Bare Attention Concerns

General discussion of issues related to Theravada Meditation, e.g. meditation postures, developing a regular sitting practice, skillfully relating to difficulties and hindrances, etc.
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daverupa
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Re: Bare Attention Concerns

Postby daverupa » Wed Oct 16, 2013 11:28 am

Myotai wrote:So would you say that the pleasant feelings often accompanying practices are inherently a trap, to be ignored (unless pursuing Jhana)?


I think that pleasant feeling (piti and sukha are mentioned) are to be observed in order to catch sight of the process of citta-sankhara in order to calm that process; this calming of processes, this making it an object to let go, leads to jhana, and is basically the point of anapanasati. You can do brahmaviharas and guard the sense gates and be mindful and abide with satipatthana and call all of it meditation, but so far none of it requires a seated position, though they can be pursued in that way. But seated meditation is scrubbing the hindrances in order to open the way to jhana - it is a specific goal of seated meditation, and encouragement to practice jhana were the last words of the Buddha.

My understanding of traditions like Chan actively encourage this state as its an indication that we're 'just sitting' free from agitation from external stimuli ('dropping off body and mind')...what do you think?


I did Zen for a while out of Kanzeon Zen Center back in the 1990s. The instruction I initially received was to sit and gently stare, basically, and clear the mind and watch the breath. There was no doctrine to speak of at first, but the learning process was instead primarily an unfolding within discussions with the teacher(s) there, with some people carrying around favorite Sutras or other works.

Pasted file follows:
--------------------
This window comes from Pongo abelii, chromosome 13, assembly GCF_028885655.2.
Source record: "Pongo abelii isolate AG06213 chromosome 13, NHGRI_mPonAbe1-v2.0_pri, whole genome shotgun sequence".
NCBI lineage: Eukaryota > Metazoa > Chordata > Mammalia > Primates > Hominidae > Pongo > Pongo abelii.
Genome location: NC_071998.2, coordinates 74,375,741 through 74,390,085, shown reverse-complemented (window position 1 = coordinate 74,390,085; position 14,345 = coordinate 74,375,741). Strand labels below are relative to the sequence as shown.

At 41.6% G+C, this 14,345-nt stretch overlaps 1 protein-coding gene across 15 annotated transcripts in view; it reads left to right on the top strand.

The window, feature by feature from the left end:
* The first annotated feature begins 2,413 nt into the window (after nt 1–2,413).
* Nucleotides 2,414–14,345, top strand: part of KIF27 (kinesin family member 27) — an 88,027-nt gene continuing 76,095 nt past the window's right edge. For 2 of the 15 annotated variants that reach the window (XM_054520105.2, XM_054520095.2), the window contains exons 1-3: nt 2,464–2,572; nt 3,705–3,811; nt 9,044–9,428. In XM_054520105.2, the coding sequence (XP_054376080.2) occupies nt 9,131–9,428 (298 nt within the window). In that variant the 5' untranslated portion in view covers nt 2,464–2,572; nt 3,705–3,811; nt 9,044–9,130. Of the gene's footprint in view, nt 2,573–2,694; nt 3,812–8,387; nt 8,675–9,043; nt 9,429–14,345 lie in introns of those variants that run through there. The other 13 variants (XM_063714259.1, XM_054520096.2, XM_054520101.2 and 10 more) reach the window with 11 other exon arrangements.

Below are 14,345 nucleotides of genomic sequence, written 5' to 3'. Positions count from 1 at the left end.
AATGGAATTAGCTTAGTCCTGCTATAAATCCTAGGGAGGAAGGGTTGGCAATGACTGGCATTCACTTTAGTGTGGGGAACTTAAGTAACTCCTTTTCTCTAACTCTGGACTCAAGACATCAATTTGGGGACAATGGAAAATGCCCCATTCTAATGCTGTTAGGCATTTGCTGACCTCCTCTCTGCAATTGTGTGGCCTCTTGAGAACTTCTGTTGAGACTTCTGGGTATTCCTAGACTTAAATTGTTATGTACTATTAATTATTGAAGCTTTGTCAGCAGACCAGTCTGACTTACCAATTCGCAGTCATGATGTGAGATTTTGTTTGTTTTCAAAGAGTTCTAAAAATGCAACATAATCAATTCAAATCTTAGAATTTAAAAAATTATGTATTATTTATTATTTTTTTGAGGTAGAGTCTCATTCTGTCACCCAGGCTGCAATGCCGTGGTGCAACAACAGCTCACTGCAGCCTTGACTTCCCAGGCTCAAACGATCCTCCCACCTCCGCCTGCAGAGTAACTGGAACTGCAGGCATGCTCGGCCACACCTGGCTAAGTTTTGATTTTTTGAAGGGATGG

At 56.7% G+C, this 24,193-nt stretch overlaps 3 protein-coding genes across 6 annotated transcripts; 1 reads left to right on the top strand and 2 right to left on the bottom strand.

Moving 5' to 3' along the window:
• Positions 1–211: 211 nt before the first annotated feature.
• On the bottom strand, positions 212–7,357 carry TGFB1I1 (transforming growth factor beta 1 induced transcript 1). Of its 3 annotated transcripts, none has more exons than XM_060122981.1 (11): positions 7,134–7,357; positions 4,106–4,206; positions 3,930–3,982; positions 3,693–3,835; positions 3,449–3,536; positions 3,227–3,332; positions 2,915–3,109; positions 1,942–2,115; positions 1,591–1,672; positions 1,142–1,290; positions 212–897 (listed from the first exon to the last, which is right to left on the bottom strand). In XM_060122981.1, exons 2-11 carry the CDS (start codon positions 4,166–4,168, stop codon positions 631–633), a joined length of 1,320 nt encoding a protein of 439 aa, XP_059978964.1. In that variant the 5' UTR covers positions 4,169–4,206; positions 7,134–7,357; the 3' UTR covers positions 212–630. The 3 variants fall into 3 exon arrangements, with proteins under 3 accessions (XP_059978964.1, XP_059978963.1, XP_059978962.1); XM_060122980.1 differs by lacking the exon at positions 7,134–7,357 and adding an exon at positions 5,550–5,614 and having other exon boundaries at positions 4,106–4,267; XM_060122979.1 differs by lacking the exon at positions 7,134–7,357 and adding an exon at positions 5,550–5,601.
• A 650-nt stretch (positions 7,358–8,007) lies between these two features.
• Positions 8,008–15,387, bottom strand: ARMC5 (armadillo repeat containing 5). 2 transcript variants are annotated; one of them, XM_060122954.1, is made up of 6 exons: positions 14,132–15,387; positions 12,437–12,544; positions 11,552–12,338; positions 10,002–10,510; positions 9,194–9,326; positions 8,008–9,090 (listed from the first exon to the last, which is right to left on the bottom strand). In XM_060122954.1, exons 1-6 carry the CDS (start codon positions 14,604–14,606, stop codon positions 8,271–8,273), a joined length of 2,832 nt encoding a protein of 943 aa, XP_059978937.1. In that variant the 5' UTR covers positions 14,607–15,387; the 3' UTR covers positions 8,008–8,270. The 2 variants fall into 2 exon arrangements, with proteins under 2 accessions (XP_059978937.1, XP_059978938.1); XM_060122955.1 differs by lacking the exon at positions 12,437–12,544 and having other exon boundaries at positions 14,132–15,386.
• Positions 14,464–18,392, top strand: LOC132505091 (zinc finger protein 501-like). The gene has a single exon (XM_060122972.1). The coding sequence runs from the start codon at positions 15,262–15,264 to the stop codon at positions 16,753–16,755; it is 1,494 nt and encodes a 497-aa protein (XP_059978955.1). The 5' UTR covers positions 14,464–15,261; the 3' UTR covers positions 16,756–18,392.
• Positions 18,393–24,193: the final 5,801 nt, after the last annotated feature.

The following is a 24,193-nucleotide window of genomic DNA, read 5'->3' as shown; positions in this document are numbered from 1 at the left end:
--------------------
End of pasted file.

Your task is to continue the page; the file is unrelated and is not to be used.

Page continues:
But the ultimate lack of engagement was a dead-end, for me, as merely observing the stream of thoughts meant there was no right effort. Bare attention, by contrast, is only similar in that whatever occurs is something to be aware of & not something to repress and not notice, but beyond this initial establishing of mindfulness there then follows a slew of tasks one is enjoined to undertake, primarily dealing with the hindrances. The Zen I was taught said nothing about this.
    "And how is it, bhikkhus, that by protecting oneself one protects others? By the pursuit, development, and cultivation of the four establishments of mindfulness. It is in such a way that by protecting oneself one protects others.

    "And how is it, bhikkhus, that by protecting others one protects oneself? By patience, harmlessness, goodwill, and sympathy. It is in such a way that by protecting others one protects oneself.
- Sedaka Sutta [SN 47.19]

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tiltbillings
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Re: Bare Attention Concerns

Postby tiltbillings » Wed Oct 16, 2013 1:41 pm

Myotai wrote:
tiltbillings wrote:
Myotai wrote:
My understanding of traditions like Chan actively encourage this state as its an indication that we're 'just sitting' free from agitation from external stimuli ('dropping off body and mind')...what do you think?
And just to add, that is not "bare attention."



So what would 'Bare Attention' be in the Theravadin conext?
Dave's directly above addresses some of your question as does this: viewtopic.php?f=41&t=18658#p264315
This being is bound to samsara, kamma is his means for going beyond.
SN I, 38.

Ar scáth a chéile a mhaireas na daoine.
People live in one another’s shelter.

dheamhan a fhios agam

"We eat cold eels and think distant thoughts." -- Jack Johnson


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